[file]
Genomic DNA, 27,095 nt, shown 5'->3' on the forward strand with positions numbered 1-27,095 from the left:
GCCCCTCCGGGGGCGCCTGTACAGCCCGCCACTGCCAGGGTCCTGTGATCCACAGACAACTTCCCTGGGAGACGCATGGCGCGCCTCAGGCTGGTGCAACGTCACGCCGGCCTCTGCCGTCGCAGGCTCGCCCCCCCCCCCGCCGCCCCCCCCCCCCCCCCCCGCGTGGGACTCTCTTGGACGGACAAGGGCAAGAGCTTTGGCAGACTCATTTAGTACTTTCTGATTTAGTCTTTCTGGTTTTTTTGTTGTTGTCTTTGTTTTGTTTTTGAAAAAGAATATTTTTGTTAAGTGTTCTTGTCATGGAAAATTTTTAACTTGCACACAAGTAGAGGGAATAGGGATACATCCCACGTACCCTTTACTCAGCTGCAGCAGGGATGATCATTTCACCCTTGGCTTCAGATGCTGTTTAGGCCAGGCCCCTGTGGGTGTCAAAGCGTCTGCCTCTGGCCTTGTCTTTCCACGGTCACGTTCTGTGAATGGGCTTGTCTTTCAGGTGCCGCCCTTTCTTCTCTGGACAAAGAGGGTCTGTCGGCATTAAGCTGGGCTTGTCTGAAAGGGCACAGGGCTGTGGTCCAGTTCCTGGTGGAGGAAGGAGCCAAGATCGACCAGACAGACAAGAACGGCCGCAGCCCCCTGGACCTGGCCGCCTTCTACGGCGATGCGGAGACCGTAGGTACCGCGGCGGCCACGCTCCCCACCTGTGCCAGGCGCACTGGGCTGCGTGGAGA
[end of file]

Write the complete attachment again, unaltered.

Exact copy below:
Genomic DNA, 27,095 nt, shown 5'->3' on the forward strand with positions numbered 1-27,095 from the left:
GCCCCTCCGGGGGCGCCTGTACAGCCCGCCACTGCCAGGGTCCTGTGATCCACAGACAACTTCCCTGGGAGACGCATGGCGCGCCTCAGGCTGGTGCAACGTCACGCCGGCCTCTGCCGTCGCAGGCTCGCCCCCCCCCCCGCCGCCCCCCCCCCCCCCCCCCGCGTGGGACTCTCTTGGACGGACAAGGGCAAGAGCTTTGGCAGACTCATTTAGTACTTTCTGATTTAGTCTTTCTGGTTTTTTTGTTGTTGTCTTTGTTTTGTTTTTGAAAAAGAATATTTTTGTTAAGTGTTCTTGTCATGGAAAATTTTTAACTTGCACACAAGTAGAGGGAATAGGGATACATCCCACGTACCCTTTACTCAGCTGCAGCAGGGATGATCATTTCACCCTTGGCTTCAGATGCTGTTTAGGCCAGGCCCCTGTGGGTGTCAAAGCGTCTGCCTCTGGCCTTGTCTTTCCACGGTCACGTTCTGTGAATGGGCTTGTCTTTCAGGTGCCGCCCTTTCTTCTCTGGACAAAGAGGGTCTGTCGGCATTAAGCTGGGCTTGTCTGAAAGGGCACAGGGCTGTGGTCCAGTTCCTGGTGGAGGAAGGAGCCAAGATCGACCAGACAGACAAGAACGGCCGCAGCCCCCTGGACCTGGCCGCCTTCTACGGCGATGCGGAGACCGTAGGTACCGCGGCGGCCACGCTCCCCACCTGTGCCAGGCGCACTGGGCTGCGTGGAGA